Physically, I am now fully recovered. I was iron deficient until January of this year and it took a very long time for my body to replenish the amount of blood I lost. My blood counts at the time went from 13 to 5. I was given two blood transfusions which took my count to 7.1, but as the recommendation for a blood transfusion is 7, I really wish I had been given more. I guess perhaps the blood stores were low at the time. As I know people who have been given transfusions with higher levels than I was discharged with.

With the summer holidays fast approaching, it’s also got me thinking about last year’s summer holiday and just how hard it was. I guess it was always going to be tricky with a new baby, but a new baby and terrible anaemia was on another level. I remember attempting to go to the school’s summer fete and being so ill that my husband had to take me home. Taking Aria to her school induction day as I felt so strongly that I should be there for her and then wondering how I was going to have the energy to possibly walk back to the car. I cancelled lots of plans, because while I might have had the energy to drive somewhere, the reality was I wouldn’t have been able to drive home. Anything overly physical was out. I kept everything low key and local. Hell, the first time I breastfed I nearly passed out and for a time had to eat something small every time I fed so as not to have a funny turn. I still had a lovely time with the children, but I’m not going to lie and say it wasn’t a struggle. I’m determined to change the story this year.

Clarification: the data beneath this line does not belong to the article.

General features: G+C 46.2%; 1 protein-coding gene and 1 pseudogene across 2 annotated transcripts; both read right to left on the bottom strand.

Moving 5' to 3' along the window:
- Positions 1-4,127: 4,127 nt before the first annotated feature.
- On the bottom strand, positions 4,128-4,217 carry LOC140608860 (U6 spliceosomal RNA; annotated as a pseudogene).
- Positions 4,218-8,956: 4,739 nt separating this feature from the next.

What I’m really starting to acknowledge only in the last couple of months really, is the mental impact that it has had one me. I have spoken briefly about anxiety on my social media, but it took me a while to piece the two together. The anxiety started to truly manifest as anxiety about leaving Bo. I have no trouble leaving my older children with people that care for them, so I couldn’t understand what the difference was with Bo. I would dread leaving him and worry about him the whole time I was away. To the point I found it easier to take him places with me.